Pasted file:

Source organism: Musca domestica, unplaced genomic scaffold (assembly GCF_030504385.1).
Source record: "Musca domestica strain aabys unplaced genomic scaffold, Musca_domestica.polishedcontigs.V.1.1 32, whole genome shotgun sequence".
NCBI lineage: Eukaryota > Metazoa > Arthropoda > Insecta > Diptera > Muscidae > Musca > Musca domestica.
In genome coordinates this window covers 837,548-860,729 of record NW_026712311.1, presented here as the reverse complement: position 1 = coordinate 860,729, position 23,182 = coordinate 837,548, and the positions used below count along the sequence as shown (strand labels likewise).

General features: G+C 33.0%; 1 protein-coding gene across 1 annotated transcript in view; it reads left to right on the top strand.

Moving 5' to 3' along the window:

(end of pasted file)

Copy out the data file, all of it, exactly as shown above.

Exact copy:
Source organism: Musca domestica, unplaced genomic scaffold (assembly GCF_030504385.1).
Source record: "Musca domestica strain aabys unplaced genomic scaffold, Musca_domestica.polishedcontigs.V.1.1 32, whole genome shotgun sequence".
NCBI lineage: Eukaryota > Metazoa > Arthropoda > Insecta > Diptera > Muscidae > Musca > Musca domestica.
In genome coordinates this window covers 837,548-860,729 of record NW_026712311.1, presented here as the reverse complement: position 1 = coordinate 860,729, position 23,182 = coordinate 837,548, and the positions used below count along the sequence as shown (strand labels likewise).

General features: G+C 33.0%; 1 protein-coding gene across 1 annotated transcript in view; it reads left to right on the top strand.

Moving 5' to 3' along the window: